De Sica’s Lost Masterpiece “The Garden of the Finzi-Continis”.

Vit­to­rio De Sica began his life as a dash­ing Ital­ian mat­inée idol, waltz­ing his way breezi­ly through what came to be referred to sniffi­ly as their white tele­phone films of the 1930s.

But when he emerged as a direc­tor in the 1940s, he made some of the most influ­en­tial films in Ital­ian Neo-realism.

Films like The Bicy­cle Thieves, Mir­a­cle in Milan and Umber­to D are today seen as arche­typ­al exam­ples of the genre. They fol­lowed non-pro­fes­sion­al actors, in real loca­tions as they tried in vain to come to terms with life in a post-war and pover­ty-rav­aged Italy.

All seri­ous film mak­ers in Italy began in the neo-real­ist mode in the 40s, 50s and 60s. And they all of them almost imme­di­ate­ly aban­doned it in favour of their own per­son­al ver­sion of its exact opposite. 

So Felli­ni  moved to the mul­ti-dimen­sion­al, overt­ly the­atri­cal and glo­ri­ous­ly colour­ful arche­types of and Amar­cord. Vis­con­ti to the metic­u­lous­ly man­nered melo­dra­ma of Sen­so and Death in Venice. And Anto­nioni to the mea­sured for­mal­ism and the care­ful­ly craft­ed sculp­tur­al struc­tures of the Mon­i­ca Vit­ti trilogy.

Only Roselli­ni stayed the course, hence the some­what ossi­fied feel­ing to most of his lat­er films. 

De Sica sim­i­lar­ly aban­doned neo-real­ism and went back to the easy-going, feel-good come­dies that Ital­ians seem to need as a reward for all the seri­ous art they’re sub­ject­ed to. And by the 60s he was best known for films like Mar­riage Ital­ian Style, and Yes­ter­day, Today and Tomor­row star­ring Mar­cel­lo Mas­troian­ni and Sofia Loren.

Though both, it should be not­ed, are sig­nif­i­cant­ly more sophis­ti­cat­ed than they appear. And De Sica’s own colour­ful mar­i­tal arrange­ments, togeth­er with the need to fund his gam­bling habit, were at least par­tial­ly to blame for his return to the more com­mer­cial arena.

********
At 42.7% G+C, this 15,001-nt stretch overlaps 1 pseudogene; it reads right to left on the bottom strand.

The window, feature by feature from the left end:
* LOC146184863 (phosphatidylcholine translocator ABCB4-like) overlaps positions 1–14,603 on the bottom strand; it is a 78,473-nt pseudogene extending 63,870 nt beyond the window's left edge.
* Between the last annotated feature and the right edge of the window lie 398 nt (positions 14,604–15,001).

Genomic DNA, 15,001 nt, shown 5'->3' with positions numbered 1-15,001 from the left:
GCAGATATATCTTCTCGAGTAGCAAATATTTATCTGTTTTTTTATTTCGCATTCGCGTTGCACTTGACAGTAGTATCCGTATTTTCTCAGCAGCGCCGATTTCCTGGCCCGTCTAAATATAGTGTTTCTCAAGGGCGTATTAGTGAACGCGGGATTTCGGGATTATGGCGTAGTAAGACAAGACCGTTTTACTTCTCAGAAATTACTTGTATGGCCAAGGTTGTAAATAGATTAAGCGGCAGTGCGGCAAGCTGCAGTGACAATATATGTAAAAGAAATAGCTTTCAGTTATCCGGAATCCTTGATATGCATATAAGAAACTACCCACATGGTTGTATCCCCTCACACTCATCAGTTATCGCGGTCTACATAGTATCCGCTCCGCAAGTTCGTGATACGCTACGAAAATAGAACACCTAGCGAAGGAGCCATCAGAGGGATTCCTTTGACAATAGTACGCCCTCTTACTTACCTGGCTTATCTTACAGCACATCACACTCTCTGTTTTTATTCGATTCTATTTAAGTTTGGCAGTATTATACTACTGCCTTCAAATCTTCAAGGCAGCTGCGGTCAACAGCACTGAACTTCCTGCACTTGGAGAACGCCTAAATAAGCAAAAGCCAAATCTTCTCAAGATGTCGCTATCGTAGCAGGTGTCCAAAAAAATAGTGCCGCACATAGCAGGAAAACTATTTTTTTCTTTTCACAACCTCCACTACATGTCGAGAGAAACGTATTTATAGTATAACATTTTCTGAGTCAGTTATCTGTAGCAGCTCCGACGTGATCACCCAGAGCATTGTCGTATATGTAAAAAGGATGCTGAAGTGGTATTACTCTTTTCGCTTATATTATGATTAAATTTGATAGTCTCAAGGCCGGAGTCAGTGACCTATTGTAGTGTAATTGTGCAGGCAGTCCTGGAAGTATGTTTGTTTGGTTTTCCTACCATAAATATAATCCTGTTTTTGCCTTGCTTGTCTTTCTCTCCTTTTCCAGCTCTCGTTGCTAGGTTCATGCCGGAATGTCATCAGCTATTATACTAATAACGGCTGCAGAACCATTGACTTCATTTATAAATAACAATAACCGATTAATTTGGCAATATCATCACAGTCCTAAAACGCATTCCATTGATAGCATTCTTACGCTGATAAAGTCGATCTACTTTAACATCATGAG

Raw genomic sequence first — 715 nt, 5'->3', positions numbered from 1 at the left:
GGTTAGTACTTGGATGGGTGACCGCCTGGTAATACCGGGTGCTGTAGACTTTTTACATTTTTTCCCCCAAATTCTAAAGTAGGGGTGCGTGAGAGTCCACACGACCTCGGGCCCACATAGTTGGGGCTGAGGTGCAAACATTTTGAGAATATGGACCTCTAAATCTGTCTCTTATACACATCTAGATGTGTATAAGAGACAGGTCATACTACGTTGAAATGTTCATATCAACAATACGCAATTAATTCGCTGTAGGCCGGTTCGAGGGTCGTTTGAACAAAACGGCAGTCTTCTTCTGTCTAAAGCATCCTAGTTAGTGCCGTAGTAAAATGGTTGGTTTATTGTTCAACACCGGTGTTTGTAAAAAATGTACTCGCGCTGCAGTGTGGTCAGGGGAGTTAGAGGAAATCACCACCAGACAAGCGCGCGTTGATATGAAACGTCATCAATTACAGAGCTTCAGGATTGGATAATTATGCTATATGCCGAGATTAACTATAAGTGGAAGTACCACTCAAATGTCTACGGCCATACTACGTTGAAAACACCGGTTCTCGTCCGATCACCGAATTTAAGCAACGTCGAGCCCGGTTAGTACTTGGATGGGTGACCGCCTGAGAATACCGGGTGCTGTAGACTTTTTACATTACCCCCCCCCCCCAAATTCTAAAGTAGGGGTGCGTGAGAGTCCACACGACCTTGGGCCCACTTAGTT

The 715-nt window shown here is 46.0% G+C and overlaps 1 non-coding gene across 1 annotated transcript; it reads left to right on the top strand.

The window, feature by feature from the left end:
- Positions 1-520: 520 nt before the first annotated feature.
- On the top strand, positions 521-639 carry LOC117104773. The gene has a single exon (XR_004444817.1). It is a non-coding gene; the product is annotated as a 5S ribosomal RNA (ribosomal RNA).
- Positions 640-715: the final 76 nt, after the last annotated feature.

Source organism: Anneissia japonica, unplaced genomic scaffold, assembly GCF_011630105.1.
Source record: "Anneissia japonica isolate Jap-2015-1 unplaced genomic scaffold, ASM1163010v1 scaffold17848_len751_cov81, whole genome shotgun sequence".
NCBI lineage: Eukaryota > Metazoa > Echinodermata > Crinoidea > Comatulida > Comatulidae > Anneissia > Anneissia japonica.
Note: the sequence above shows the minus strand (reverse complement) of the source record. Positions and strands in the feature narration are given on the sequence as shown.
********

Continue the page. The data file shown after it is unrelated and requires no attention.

But as he neared the twi­light of his career, he once again felt the urge to pro­duce some­thing of a bit more sub­stance. And for ten years after it was pub­lished in 1962, he car­ried the Gior­gio Bas­sani nov­el The Gar­den of the Finzi-Con­ti­nis around with him, until final­ly he was able to raise the mon­ey to get it made.

The film stars Dominique San­da and Hel­mut Berg­er (who were con­trac­tu­al­ly oblig­ed to appear in all Ital­ian art-house films at the time) as the two chil­dren of an impos­si­bly wealthy and bliss­ful­ly cul­tured Jew­ish fam­i­ly in an Italy as it moved inex­orably towards the II World War, with all that that would mean for its pop­u­la­tion of Jews.

What it does so well is to mar­ry what script guru Eoghan Har­ris calls the pri­vate and pub­lic axes. Along the pri­vate axis, you have the Gior­gio char­ac­ter, as he tries for­lorn­ly to pur­sue the obscure object of desire that is la San­da. She is unat­tain­able on every con­ceiv­able lev­el. And yet clear­ly, there is a pro­found con­nec­tion between them. What is it that holds her back?

Whilst along the pub­lic axis, you have Gior­gio’s father, a hard work­ing Jew­ish busi­ness man and a loy­al Ital­ian. And, like so many oth­ers, all he wants is to fit in. So he joins the Fas­cist Par­ty. And he and the com­mu­ni­ty of Jews that he is a part of look on in hor­ror as the real­i­ty of the era into which they were born slow­ly begins to dawn on them.

Beau­ti­ful is not a word I use very often. I’m with MacLiammoir on that. Like love and genius, it’s been hope­less­ly debased from being over-used. But this is that rare excep­tion, a gen­uine­ly and heart-break­ing­ly beau­ti­ful film. 

It’s De Sica’s love let­ter to doomed youth. And it’s hope­less­ly and exquis­ite­ly beau­ti­ful. It’s out now, final­ly, on DVD. And you should also have a look at the inter­view with his son, Manuel, who com­posed its score. He cor­rect­ly laments the film’s one, minor flaw; the un-nec­es­sary mon­tage that the films briefly ends with.

But those few stray frames aside, The Gar­den of The Finzi-Con­ti­nis is a qui­et mas­ter­piece (anoth­er one of those over-used words), and it demands to be seen.

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